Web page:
Top 101 Prehistoric creatures living today
The Coelacanth fish- living fossil today
The scientific name of the Coelacanth fish is and bears the scientific name Latimeria Chalumnae and it comes from the one who discovered in 1938 Marjorie Courtenay Latimer, the curator of a small museum in the port town of East London, while she was visiting a fisherman who would let her search through his boat's catch for interesting specimens. When captured, the specimen weighed approximately 160 pounds and measured slightly less than 5 feet in total length.
The specimen is identified as Latimeria chalumnae and bears the catalog number USNM 205871. After Marjorie brought back the specimen to the museum and she compared it against other known fish images, she realized what she had was no ordinary fish and in fact is a new species The Professor J.L.B. Smith, at Rhodes University, Grahamstown, analyzed the drawings provided by Marjorie and he confirmed that the creature she had discovered was indeed a prehistoric fish, a Coelacanth.
While there have been enough sightings of the creature to indicate that there is more than one area where the species exists, it remains a highly protected and mysterious animal, a living fossil which may, or may not be the only creature from our past which has survived millions of years of evolution.
The classification of coelacanths is a quite difficult with more than one variation in the class category. Kingdom: Animalia, Phylum: Chordata,
Class: Pices (fishes),
Sub class: Gnathostomata- jawed fishes,
Sub class: Teleostei- bony fishes (though cartilaginous, coelacanths are usually classed with the teleosts), Sub class: Sarcopterygii (lobed-finned fishes),
Order: Crossopterygii, Family: Actinistia (coelacanths),
Gennus: Latimeria, Species: chalumnae and menadoensis.
The coelacanth appears to be a cousin of Eusthenopteron, the fish once credited with growing legs and coming ashore-360 million years ago.
Today, scientists prefer to cite the tongue-twisting fossil candidates: icthyostega, panderichthys, acanthotega, and the newly discovered Tiktaalik roseae (2004), as the ancestor(s) of all tetrapods-amphibians, reptiles, and mammals, including ourselves. The Coelacanth fish is also the closest link between fish and the first amphibian creatures which made the transition from sea to land in the Devonian period (408-362 Million Years Ago). That such a creature could have existed for so long is nearly incredible, but some say that the cold depths of the West Indian Ocean at which the Coelacanth thrives, and the small number of predators it has, may have helped the species survive eons of change.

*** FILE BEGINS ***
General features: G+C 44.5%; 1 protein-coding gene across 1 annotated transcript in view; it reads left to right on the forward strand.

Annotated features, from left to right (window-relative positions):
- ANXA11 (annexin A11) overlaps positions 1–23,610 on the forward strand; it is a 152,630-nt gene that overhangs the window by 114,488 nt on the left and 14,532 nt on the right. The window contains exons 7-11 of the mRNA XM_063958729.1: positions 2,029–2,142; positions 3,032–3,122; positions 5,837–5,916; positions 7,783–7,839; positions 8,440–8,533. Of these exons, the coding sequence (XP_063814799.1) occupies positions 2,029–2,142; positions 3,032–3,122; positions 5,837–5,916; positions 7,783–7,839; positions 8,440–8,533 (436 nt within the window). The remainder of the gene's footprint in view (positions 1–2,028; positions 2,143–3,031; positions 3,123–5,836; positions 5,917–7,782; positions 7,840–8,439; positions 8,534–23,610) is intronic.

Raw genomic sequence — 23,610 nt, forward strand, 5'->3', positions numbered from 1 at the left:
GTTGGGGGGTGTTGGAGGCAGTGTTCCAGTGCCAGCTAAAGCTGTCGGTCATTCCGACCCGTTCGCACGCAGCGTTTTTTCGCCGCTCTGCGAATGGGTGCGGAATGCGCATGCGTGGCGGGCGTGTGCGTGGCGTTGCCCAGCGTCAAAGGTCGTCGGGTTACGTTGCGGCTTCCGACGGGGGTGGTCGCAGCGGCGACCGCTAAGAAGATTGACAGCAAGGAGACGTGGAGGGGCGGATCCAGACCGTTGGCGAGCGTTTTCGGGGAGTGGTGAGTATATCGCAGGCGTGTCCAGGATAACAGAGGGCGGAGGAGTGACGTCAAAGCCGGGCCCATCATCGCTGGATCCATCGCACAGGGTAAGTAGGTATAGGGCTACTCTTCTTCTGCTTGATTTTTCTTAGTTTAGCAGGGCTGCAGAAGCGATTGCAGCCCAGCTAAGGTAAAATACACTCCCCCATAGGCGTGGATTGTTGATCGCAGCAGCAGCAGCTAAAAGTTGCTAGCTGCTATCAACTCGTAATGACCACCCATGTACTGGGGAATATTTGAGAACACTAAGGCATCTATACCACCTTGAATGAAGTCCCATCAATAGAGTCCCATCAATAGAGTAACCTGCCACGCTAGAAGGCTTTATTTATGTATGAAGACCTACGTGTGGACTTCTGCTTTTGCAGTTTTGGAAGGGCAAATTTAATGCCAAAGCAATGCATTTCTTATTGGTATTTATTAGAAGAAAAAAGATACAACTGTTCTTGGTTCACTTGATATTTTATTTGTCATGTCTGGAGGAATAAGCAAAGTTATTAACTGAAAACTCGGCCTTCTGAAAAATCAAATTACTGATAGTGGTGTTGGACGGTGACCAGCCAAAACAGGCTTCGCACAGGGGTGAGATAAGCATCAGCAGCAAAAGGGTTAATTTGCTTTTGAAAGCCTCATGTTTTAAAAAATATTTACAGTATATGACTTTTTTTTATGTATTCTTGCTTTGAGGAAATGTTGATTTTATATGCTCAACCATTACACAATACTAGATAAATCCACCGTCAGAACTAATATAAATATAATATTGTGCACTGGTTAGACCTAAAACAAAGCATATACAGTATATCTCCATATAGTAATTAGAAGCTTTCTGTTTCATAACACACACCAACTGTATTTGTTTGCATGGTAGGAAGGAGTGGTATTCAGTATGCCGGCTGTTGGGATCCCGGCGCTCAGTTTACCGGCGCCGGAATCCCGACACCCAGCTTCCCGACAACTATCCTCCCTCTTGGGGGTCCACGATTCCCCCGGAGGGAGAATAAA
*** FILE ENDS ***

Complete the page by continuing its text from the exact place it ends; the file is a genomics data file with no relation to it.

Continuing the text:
Numerous characteristics are unique to the coelacanth among living fishes. Among them are the presence of a "rostral organ" in the snout that is part of the electrosensory system, and an intracranial joint or "hinge" in the skull that allows the anterior portion of the cranium to swing upwards, greatly enlarging the gape of the mouth. Neither of these characters exists in any other living vertebrate.
Other unique anatomical features include a hollow fluid-filled "notochord" (a primitive feature in vertebrates) underlying the spinal cord and extending the length of the body, vertebrae that are incompletely formed or totally lacking bony centra, an oil-filled gas bladder, fleshy "lobed" or limb-like fins that are internally supported by bone, and paired fins that move in a synchronized tetrapod-like pattern. The sucking maws of jawless predecessors have transformed, through a modification of one of the gill arches, into hinged, rigid structures with teeth on the bottom ridge and upper palate- true jaws.
The tiny brain, is encased in a hardened skull, which hinges in the middle to increase the gape of the mouth while feeding (a feature also found in frogs!). The eyes are well developed, with reflecting cells called tapita to enhance night vision. A chambered heart pumps blood in prototype to our own. Three indentations on either side of the snout lead to a peculiar cavity, a jelly-filled rostral organ, which very likely functions as an electro-receptor to help in the location of prey. Along the sides a pressure sensitive lateral line is well developed to sense the proximity of other fishes and surrounding structures- no doubt useful in the submarine caves where coelacanths pass their days.
Two back, or dorsal, fins and one protruding beneath the nape of the tail are complimented by paired lobed pectoral and pelvic fins. These contain in their trunks bones mimicking those of Eusthenopteron which later developed into arms and legs. While coelacanths have not been observed to "walk" on the bottom, their pectoral and pelvic fins can be seen as "pre-adaptations" to land locomotion. Used under water their action maintains stability and balance. But in their cousin Eusthenopteron, the same action became four-legged land walking. The body is covered in cosmoid scales that act as armor. Coelacanths have 8 fins - 2 dorsal fins, 2 pectoral fins, 2 pelvic fins, 1 anal fin, and 1 caudal fin. The tail is very nearly equally proportioned and is split by a terminal tuft of fin rays that make up the caudal lobe of the tail.
The eyes of the coelacanth are very large, while the mouth is very small. The eye is acclimatized to seeing in dark light by having rods that absorb mostly low wavelengths. The vision of Coelacanths has evolved to a mainly blue-shifted color capacity. The backbone of this fish is composed of a fluid-filled cartilaginous tube, which provides a firm yet flexible support for muscles.
Hollow fin spines, identified in fossils, are what got the fish its name- "coelacanth" which literally means 'hollow spine'from the Greek The coelacanth's true evolutionary relationships are a matter of controversy. There are several competing hypotheses and many unresolved questions, in large part owing to the many unusual characters found in coelacanths. Experts largely agree that coelacanths are primitive bony fishes (as opposed to a cartilaginous fishes, such as sharks and rays), and that their closest living relatives are the primitive lungfishes (known from freshwaters of South Africa, Australia and South America), but they disagree on the exact placement of the coelacanth in the evolutionary history of vertebrates.